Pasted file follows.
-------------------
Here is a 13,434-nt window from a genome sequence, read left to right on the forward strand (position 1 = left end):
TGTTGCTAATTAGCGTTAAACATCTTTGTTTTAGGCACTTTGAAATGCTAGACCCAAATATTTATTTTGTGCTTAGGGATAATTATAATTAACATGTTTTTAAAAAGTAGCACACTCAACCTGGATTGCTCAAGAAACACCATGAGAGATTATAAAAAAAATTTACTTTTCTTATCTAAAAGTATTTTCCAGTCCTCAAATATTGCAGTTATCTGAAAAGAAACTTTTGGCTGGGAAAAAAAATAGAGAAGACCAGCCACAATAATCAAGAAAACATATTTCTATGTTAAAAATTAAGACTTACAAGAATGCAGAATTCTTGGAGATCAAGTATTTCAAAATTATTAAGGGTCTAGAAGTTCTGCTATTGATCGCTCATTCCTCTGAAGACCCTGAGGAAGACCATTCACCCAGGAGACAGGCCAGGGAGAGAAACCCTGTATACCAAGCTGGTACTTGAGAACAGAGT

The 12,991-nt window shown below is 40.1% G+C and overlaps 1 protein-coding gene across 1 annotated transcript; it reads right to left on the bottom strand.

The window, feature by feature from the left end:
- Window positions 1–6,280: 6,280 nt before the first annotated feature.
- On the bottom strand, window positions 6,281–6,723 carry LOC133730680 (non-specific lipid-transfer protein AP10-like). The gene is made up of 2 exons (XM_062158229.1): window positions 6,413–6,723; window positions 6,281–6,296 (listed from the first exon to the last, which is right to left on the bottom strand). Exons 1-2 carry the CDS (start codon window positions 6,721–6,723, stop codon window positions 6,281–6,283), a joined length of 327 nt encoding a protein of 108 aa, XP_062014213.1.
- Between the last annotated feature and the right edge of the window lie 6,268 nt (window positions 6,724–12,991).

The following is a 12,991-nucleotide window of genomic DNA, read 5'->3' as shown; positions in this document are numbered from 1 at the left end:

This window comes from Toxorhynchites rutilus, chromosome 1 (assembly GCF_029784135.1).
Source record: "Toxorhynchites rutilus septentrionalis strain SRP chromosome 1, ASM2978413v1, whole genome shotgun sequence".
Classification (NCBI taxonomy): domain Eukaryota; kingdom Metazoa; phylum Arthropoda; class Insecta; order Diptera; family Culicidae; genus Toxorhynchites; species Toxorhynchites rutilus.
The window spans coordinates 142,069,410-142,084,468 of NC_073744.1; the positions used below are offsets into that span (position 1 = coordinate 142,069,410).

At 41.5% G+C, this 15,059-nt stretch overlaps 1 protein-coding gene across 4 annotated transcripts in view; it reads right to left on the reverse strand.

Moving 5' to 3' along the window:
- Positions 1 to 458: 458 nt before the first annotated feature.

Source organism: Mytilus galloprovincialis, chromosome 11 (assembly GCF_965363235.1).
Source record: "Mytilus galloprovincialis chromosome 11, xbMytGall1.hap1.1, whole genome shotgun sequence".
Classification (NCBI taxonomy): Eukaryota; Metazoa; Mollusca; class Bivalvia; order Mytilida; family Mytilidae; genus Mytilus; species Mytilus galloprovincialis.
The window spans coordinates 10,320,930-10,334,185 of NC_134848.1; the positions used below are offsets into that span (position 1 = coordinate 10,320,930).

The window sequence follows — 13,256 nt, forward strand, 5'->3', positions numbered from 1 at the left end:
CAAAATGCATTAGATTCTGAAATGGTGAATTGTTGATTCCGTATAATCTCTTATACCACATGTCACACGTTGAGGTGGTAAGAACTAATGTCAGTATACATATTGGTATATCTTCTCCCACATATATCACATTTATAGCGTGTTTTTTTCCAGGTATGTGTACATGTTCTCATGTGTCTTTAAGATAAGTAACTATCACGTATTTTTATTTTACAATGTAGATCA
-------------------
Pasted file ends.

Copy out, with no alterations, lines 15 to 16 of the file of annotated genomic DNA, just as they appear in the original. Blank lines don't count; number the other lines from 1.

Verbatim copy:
- Positions 1 to 458: 458 nt before the first annotated feature.

Source organism: Mytilus galloprovincialis, chromosome 11 (assembly GCF_965363235.1).